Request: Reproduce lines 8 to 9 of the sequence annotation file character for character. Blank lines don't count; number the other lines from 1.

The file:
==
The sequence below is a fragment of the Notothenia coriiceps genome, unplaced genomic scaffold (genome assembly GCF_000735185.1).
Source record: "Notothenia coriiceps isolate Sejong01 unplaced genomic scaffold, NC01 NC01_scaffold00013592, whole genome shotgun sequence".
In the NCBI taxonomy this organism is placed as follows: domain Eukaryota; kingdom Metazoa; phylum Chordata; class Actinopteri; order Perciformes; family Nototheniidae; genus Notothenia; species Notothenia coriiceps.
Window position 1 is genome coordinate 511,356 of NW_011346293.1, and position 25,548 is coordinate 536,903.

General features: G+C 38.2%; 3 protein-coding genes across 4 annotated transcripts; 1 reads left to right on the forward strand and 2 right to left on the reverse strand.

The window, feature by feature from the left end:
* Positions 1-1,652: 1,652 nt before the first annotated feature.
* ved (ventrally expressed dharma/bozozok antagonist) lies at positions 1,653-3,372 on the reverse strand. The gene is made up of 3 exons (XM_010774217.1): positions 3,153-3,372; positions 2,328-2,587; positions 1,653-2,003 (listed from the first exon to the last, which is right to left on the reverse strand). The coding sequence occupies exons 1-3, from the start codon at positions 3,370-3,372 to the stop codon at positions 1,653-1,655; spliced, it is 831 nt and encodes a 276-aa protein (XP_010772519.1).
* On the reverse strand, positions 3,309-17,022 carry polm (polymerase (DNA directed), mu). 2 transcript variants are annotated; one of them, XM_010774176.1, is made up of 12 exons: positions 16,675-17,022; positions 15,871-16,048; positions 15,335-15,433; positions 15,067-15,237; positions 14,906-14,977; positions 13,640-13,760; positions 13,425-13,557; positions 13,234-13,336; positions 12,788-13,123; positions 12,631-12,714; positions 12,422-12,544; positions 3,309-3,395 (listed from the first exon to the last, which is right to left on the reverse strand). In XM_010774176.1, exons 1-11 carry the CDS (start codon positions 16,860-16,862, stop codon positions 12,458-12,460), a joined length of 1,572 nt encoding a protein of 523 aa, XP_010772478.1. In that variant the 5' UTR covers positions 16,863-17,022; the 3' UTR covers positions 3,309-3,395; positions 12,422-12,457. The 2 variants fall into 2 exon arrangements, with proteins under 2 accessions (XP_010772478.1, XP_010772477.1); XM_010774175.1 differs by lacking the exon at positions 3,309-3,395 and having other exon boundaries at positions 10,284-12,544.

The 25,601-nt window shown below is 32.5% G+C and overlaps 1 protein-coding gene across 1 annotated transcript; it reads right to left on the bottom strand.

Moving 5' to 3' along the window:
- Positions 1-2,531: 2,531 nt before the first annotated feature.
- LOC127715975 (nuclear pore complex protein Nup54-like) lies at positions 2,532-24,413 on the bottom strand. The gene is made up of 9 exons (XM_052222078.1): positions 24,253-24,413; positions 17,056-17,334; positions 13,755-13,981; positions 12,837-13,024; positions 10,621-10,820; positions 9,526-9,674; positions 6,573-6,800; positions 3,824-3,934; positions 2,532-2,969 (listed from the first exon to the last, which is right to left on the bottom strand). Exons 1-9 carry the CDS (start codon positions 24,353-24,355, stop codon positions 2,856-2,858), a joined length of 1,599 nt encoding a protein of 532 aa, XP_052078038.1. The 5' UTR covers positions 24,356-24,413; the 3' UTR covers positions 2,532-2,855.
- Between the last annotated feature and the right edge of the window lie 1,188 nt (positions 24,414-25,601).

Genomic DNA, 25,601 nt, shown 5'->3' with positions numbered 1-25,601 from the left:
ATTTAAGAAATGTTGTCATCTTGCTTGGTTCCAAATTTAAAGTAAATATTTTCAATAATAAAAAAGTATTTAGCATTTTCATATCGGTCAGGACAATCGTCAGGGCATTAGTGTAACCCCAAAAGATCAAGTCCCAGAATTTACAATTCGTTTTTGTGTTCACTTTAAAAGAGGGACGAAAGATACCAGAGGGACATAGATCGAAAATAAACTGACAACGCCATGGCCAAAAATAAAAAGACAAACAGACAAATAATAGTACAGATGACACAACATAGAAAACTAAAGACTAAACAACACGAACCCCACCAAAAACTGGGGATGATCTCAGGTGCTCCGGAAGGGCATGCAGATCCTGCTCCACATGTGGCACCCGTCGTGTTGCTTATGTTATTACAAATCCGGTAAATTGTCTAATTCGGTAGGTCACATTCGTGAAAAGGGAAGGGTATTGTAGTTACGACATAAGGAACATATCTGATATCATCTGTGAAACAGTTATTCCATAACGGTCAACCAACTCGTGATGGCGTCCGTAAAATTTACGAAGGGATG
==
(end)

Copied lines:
* ved (ventrally expressed dharma/bozozok antagonist) lies at positions 1,653-3,372 on the reverse strand. The gene is made up of 3 exons (XM_010774217.1): positions 3,153-3,372; positions 2,328-2,587; positions 1,653-2,003 (listed from the first exon to the last, which is right to left on the reverse strand). The coding sequence occupies exons 1-3, from the start codon at positions 3,370-3,372 to the stop codon at positions 1,653-1,655; spliced, it is 831 nt and encodes a 276-aa protein (XP_010772519.1).
* On the reverse strand, positions 3,309-17,022 carry polm (polymerase (DNA directed), mu). 2 transcript variants are annotated; one of them, XM_010774176.1, is made up of 12 exons: positions 16,675-17,022; positions 15,871-16,048; positions 15,335-15,433; positions 15,067-15,237; positions 14,906-14,977; positions 13,640-13,760; positions 13,425-13,557; positions 13,234-13,336; positions 12,788-13,123; positions 12,631-12,714; positions 12,422-12,544; positions 3,309-3,395 (listed from the first exon to the last, which is right to left on the reverse strand). In XM_010774176.1, exons 1-11 carry the CDS (start codon positions 16,860-16,862, stop codon positions 12,458-12,460), a joined length of 1,572 nt encoding a protein of 523 aa, XP_010772478.1. In that variant the 5' UTR covers positions 16,863-17,022; the 3' UTR covers positions 3,309-3,395; positions 12,422-12,457. The 2 variants fall into 2 exon arrangements, with proteins under 2 accessions (XP_010772478.1, XP_010772477.1); XM_010774175.1 differs by lacking the exon at positions 3,309-3,395 and having other exon boundaries at positions 10,284-12,544.